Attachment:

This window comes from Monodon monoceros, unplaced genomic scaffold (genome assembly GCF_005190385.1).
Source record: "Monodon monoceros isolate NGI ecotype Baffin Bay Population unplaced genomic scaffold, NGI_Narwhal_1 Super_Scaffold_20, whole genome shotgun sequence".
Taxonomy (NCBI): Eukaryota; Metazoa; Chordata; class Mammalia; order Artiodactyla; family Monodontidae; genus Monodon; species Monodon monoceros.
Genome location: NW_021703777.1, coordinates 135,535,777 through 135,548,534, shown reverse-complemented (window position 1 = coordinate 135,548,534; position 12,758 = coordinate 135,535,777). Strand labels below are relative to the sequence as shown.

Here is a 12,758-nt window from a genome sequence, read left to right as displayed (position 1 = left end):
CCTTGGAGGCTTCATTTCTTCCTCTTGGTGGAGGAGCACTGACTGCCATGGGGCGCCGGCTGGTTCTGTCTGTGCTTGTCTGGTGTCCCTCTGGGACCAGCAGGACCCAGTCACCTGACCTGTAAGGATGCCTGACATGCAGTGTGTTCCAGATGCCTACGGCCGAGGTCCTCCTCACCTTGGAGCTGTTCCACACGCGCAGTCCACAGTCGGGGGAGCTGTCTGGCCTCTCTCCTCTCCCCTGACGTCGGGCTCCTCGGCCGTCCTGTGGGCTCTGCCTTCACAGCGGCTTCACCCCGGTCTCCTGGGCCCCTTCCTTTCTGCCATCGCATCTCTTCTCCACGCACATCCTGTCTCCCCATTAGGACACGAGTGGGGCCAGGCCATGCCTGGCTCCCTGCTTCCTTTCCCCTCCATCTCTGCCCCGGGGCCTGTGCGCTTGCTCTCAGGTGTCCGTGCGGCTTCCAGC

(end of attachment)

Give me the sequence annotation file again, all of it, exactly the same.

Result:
This window comes from Monodon monoceros, unplaced genomic scaffold (genome assembly GCF_005190385.1).
Source record: "Monodon monoceros isolate NGI ecotype Baffin Bay Population unplaced genomic scaffold, NGI_Narwhal_1 Super_Scaffold_20, whole genome shotgun sequence".
Taxonomy (NCBI): Eukaryota; Metazoa; Chordata; class Mammalia; order Artiodactyla; family Monodontidae; genus Monodon; species Monodon monoceros.
Genome location: NW_021703777.1, coordinates 135,535,777 through 135,548,534, shown reverse-complemented (window position 1 = coordinate 135,548,534; position 12,758 = coordinate 135,535,777). Strand labels below are relative to the sequence as shown.

Here is a 12,758-nt window from a genome sequence, read left to right as displayed (position 1 = left end):
CCTTGGAGGCTTCATTTCTTCCTCTTGGTGGAGGAGCACTGACTGCCATGGGGCGCCGGCTGGTTCTGTCTGTGCTTGTCTGGTGTCCCTCTGGGACCAGCAGGACCCAGTCACCTGACCTGTAAGGATGCCTGACATGCAGTGTGTTCCAGATGCCTACGGCCGAGGTCCTCCTCACCTTGGAGCTGTTCCACACGCGCAGTCCACAGTCGGGGGAGCTGTCTGGCCTCTCTCCTCTCCCCTGACGTCGGGCTCCTCGGCCGTCCTGTGGGCTCTGCCTTCACAGCGGCTTCACCCCGGTCTCCTGGGCCCCTTCCTTTCTGCCATCGCATCTCTTCTCCACGCACATCCTGTCTCCCCATTAGGACACGAGTGGGGCCAGGCCATGCCTGGCTCCCTGCTTCCTTTCCCCTCCATCTCTGCCCCGGGGCCTGTGCGCTTGCTCTCAGGTGTCCGTGCGGCTTCCAGC